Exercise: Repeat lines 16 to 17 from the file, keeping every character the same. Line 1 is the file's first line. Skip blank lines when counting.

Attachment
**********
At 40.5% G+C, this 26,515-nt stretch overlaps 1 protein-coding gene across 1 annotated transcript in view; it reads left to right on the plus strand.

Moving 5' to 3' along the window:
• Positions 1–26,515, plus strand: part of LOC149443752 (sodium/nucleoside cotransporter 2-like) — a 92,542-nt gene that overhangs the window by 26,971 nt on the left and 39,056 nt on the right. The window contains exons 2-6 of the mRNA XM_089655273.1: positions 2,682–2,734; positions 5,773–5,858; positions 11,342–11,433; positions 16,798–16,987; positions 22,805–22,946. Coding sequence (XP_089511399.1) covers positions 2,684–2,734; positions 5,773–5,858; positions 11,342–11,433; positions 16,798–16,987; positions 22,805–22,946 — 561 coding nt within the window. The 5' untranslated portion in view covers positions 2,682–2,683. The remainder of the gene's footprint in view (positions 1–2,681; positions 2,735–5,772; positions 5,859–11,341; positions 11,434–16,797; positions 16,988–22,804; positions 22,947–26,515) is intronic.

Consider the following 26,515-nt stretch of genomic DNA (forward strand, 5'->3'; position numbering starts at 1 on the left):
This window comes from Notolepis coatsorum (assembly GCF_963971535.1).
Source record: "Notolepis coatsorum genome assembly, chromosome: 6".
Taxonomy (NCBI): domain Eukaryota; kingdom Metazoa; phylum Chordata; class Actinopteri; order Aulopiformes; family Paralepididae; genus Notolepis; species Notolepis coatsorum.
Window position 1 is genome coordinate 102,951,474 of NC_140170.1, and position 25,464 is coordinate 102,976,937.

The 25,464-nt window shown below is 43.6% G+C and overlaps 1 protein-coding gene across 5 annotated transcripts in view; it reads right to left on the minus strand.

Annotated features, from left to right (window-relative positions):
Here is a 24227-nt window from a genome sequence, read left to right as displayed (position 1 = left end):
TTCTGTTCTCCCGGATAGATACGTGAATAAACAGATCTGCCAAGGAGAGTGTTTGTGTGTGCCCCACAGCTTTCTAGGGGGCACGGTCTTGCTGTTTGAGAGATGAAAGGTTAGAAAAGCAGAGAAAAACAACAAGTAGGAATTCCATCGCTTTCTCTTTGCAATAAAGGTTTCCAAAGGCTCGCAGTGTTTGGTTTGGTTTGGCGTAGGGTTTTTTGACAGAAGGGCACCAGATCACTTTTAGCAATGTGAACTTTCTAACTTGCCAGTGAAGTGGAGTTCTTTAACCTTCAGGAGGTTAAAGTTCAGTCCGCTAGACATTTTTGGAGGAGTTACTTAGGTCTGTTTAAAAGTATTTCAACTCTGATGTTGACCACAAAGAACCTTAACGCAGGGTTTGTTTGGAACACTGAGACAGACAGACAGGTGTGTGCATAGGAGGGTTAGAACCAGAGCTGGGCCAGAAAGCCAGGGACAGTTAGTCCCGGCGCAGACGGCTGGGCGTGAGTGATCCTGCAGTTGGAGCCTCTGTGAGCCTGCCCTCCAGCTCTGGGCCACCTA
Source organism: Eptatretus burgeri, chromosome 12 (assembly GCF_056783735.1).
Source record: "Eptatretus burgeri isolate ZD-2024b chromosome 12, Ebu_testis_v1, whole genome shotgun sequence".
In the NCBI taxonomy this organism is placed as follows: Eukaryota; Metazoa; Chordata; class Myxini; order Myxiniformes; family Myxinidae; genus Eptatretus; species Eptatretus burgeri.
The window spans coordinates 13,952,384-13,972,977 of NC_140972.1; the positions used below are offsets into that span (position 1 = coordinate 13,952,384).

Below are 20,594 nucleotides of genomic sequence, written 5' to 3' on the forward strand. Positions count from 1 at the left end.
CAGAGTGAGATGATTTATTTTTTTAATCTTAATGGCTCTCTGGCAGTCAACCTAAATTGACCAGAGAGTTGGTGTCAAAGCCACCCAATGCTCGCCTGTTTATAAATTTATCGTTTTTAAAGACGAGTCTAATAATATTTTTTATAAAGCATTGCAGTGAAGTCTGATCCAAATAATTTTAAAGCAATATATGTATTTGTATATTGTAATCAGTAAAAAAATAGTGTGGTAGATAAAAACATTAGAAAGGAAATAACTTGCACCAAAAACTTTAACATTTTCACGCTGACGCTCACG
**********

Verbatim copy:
The window spans coordinates 13,952,384-13,972,977 of NC_140972.1; the positions used below are offsets into that span (position 1 = coordinate 13,952,384).

Below are 20,594 nucleotides of genomic sequence, written 5' to 3' on the forward strand. Positions count from 1 at the left end.